Earlier in November we wished Vanessa good luck as she lined up on the starting line for the Niagara Falls marathon. I’m excited to share her results (a PR ) and an interview on her training patterns.
She debuted in the marathon in 2006 with a time of 3:39 which was a Boston Qualifying time. Yep, first attempt at the marathon and she gets a BQ! She went on to run Boston in 2007 with a time of 3 hours and 33 minutes!!
She then clocked a 3:34 in Montreal in 2008 and a 3:30 in 2012 in Toronto. This past November she had a PR in Niagara with a remarkable time of 3 hours and 26 minutes!!
Here’s a little conversation with Vanessa on running!
How long have you been running?
I have been running for about 11 years. Started off running slowly
and then gradually increased my runs.
How many miles a week do you run? How many days a week do you run?
When I’m not training for a marathon by typical runs would be
between 13-15km 3-4times a week.
What is your typic training week?
Do you do speed workouts?
What pace do you do these runs?
So in between my runs I cross train. I always make sure to get a
cardio session in almost every day, I will use the elliptical or stair
master and then weight train, I also cycle but that is mostly in the
summer months. Cross training is extremely important. I’m developing
other muscles and changing the cardio routine gives me a good variety
and more endurance when it comes to running.
For running I always seem to keep a constant pace, I’ve been adding more
speed training in the last 2 years.
I pretty much run as I feel. Running is my escape, I love the time to
myself to think and reflect on life.
What is your typical training cycle for a marathon. Do you follow any
Training for a marathon always begins 4 months prior, I follow a
program that consists of adding km on a weekly basis. It’s made to run
4 time a week with the longest run on the weekend. I normally run my
long run on Saturday mornings, long runs start at 21 and then increase
on a weekly basis. I run about 6 30km run and then my longest 3 weeks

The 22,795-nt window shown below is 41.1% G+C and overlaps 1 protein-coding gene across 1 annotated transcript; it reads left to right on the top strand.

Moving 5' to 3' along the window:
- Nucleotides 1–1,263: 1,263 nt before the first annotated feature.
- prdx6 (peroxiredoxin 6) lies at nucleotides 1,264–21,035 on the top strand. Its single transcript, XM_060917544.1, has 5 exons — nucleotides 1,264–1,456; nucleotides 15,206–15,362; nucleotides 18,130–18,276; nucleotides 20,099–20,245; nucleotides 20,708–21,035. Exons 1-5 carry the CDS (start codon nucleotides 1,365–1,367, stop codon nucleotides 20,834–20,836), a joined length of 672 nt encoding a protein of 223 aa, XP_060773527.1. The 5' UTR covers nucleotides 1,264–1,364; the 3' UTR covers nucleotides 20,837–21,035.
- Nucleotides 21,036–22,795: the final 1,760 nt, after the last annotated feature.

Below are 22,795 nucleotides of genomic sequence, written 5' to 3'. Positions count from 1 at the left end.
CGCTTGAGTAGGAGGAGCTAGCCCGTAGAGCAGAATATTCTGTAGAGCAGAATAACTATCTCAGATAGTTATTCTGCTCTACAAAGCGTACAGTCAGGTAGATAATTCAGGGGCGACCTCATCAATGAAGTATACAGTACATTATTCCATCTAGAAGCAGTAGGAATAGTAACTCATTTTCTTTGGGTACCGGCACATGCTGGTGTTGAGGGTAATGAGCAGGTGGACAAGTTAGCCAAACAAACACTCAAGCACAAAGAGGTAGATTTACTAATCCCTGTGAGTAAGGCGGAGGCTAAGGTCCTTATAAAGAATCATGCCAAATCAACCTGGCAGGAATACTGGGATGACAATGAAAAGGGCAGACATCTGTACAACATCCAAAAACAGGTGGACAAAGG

prior to the marathon (36-38km), then decrease until the marathon.
I still run outside in the cold and it gets pretty cold here. My limit is -15° F and I usually come back with frostbite on my nose!!
Do you follow a specific diet during a training cycle?
I never really change my diet when training for a marathon, I always
eat well. My diet always consists of plenty of fruits and vegetables
and protein rich foods. I’m not big on red meat, I mainly eat chicken,
fish, beans and plenty of nuts. The only thing I do before a marathon
is increase my carb intact and eliminate alcohol for one month prior.
Keeping a constant healthy diet keeps your system balanced and you never
feel run down.
Rest is important. How to you juggle sleep, running, work, and two
kids while still training? When do you run?
Rest is definitely important and I do try to get as much sleep as I
can. During the week I try to get to bed between 9:30 – 10pm. Having a
family and a full time job requires a lot pre planning and sticking to a
schedule is the key.
During the week I wake up at 5am to go running. I enjoy running in the
mornings and my body has gotten used to this routine. Weekends I will
run between 6 or 6:30am.
My husband is my biggest supporter, without him home I cannot run so
early in the morning! My husband does travel a lot so when he is not
home I will run on the treadmill but not my favourite way of training.
What do you fuel with during a run? During a marathon?
Fuelling consists of Power gels and an electrolyte drink. When I run
long runs I run with my water pack and take a power gel every 10km.
Short runs I might have a power gel before leaving and then drink an
electrolyte drink when I get home. For a marathon I will take a power
gel every 10km and will drink water and the electrolyte drinks that are
provided to us.
Dr. Campitelli is a podiatrist in Akron, OH specializing in foot and ankle surgery with an interest and enthusiasm for running as well as helping runners with injuries. For the past several years he has been treating running injuries in patients by fixing their form and transitioning them to minimalist shoes. Having treated runners with all types of injuries through conservative measures with orthotics and shoe gear changes to reconstructive foot and ankle surgery, Dr. Campitelli has brought what works best and is most current to his practice as well as the Akron and Cleveland running communities.